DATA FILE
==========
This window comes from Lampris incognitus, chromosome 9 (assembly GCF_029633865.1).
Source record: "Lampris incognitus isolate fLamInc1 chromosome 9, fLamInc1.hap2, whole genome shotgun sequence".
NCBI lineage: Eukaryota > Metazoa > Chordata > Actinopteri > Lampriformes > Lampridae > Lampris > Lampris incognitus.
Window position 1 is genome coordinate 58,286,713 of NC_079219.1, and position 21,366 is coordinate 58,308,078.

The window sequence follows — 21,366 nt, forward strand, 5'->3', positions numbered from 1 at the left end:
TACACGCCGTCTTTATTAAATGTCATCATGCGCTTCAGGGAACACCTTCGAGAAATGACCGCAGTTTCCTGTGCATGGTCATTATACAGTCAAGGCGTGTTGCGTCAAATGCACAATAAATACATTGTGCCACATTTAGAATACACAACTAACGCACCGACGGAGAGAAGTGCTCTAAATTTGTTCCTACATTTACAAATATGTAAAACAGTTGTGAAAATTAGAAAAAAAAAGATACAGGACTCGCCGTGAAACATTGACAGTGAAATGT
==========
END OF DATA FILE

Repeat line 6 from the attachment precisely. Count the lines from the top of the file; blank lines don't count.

TACACGCCGTCTTTATTAAATGTCATCATGCGCTTCAGGGAACACCTTCGAGAAATGACCGCAGTTTCCTGTGCATGGTCATTATACAGTCAAGGCGTGTTGCGTCAAATGCACAATAAATACATTGTGCCACATTTAGAATACACAACTAACGCACCGACGGAGAGAAGTGCTCTAAATTTGTTCCTACATTTACAAATATGTAAAACAGTTGTGAAAATTAGAAAAAAAAAGATACAGGACTCGCCGTGAAACATTGACAGTGAAATGT